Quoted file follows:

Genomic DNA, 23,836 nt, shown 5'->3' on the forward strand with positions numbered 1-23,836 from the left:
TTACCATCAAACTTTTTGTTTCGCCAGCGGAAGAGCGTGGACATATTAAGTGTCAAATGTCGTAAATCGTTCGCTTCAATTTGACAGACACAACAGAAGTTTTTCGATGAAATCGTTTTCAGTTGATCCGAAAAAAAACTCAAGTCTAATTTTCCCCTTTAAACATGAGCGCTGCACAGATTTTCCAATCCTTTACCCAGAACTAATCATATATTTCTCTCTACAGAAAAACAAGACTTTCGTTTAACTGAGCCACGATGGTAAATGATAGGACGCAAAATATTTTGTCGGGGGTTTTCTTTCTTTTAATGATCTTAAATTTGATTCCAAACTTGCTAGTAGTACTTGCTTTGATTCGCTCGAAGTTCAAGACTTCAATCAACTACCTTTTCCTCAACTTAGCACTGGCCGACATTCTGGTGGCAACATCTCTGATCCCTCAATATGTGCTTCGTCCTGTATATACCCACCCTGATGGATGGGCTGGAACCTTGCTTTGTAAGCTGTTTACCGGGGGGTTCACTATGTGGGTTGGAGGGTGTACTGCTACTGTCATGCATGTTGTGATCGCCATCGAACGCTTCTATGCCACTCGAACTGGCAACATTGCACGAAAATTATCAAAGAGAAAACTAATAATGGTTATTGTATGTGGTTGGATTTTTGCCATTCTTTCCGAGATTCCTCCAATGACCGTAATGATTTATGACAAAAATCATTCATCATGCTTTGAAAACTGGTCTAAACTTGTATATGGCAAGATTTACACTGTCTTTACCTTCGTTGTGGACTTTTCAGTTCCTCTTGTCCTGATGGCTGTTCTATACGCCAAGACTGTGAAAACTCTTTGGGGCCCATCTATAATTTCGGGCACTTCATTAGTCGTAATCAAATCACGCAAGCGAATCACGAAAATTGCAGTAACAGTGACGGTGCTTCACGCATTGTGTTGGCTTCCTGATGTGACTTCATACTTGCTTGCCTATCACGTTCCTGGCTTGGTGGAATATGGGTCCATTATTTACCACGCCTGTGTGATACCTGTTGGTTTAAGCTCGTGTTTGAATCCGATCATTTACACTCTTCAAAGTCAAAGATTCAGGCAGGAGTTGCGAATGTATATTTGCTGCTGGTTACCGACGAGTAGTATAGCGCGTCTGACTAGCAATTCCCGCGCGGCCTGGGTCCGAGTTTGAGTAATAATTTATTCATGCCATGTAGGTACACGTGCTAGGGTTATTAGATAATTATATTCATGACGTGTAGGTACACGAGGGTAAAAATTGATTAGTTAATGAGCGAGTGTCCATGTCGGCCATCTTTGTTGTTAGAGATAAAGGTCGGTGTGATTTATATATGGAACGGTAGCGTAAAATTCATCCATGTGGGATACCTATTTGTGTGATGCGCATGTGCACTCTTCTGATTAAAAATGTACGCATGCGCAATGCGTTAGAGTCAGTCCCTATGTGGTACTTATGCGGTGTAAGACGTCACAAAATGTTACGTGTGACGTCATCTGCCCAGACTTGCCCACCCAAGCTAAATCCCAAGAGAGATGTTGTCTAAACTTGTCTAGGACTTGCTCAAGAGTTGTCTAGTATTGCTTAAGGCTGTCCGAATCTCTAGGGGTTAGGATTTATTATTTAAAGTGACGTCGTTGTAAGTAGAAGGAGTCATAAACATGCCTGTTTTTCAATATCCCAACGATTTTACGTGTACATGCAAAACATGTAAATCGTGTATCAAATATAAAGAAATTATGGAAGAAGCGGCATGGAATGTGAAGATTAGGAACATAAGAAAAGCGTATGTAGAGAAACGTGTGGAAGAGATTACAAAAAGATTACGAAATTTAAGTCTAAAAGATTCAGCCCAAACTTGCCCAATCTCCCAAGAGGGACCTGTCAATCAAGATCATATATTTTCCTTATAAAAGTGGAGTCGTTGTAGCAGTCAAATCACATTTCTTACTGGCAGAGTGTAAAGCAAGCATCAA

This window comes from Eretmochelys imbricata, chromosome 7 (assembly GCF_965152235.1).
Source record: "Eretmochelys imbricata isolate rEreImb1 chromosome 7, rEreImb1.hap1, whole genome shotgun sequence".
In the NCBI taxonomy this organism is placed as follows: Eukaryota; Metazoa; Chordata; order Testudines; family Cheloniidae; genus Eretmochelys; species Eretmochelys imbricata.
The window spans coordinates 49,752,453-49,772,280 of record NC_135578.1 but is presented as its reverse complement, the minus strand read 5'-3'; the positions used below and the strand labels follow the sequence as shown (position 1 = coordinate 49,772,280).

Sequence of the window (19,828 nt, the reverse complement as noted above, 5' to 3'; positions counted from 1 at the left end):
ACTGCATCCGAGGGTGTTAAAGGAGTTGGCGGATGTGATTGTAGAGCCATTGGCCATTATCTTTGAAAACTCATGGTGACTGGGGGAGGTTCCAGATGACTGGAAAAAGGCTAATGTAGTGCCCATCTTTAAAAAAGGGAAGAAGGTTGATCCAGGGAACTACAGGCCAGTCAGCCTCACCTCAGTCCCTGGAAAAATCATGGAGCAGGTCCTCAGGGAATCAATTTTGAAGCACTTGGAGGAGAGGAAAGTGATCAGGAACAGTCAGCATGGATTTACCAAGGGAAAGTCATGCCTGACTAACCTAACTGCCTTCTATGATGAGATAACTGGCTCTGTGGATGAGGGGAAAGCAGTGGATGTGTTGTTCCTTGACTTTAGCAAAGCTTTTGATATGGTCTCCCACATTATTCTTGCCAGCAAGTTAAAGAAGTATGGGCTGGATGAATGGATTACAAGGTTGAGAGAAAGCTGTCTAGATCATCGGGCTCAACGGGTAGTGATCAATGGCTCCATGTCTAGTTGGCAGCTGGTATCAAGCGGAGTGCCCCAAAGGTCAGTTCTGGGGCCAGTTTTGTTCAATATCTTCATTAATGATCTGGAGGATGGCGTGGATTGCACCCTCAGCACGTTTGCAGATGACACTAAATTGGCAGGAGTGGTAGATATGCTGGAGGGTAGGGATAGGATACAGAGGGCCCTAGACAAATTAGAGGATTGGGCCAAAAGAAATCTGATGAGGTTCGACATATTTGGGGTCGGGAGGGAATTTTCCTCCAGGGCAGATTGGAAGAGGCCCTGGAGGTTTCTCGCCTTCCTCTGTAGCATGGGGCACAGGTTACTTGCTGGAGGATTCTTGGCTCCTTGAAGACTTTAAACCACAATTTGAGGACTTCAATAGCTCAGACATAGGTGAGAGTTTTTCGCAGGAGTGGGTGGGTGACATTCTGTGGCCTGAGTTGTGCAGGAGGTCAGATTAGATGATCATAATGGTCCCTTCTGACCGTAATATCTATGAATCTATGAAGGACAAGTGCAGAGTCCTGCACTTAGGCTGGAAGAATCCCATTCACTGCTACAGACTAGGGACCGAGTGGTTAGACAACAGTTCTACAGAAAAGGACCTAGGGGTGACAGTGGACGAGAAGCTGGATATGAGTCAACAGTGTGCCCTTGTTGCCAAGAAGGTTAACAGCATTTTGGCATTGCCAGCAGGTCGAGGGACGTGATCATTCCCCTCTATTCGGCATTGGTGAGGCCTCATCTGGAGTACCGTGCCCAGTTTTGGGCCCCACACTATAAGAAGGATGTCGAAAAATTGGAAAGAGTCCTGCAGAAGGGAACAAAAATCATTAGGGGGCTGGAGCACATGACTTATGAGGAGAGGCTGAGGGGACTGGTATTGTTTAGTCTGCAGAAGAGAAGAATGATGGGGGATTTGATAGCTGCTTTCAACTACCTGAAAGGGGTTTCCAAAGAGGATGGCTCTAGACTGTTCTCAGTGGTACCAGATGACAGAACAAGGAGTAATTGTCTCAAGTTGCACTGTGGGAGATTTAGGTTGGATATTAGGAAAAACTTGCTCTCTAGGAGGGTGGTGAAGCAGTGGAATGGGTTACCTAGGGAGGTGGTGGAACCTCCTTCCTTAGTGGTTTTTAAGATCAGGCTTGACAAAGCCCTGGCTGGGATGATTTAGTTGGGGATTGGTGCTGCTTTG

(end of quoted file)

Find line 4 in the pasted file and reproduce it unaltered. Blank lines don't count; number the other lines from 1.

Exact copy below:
Source record: "Eretmochelys imbricata isolate rEreImb1 chromosome 7, rEreImb1.hap1, whole genome shotgun sequence".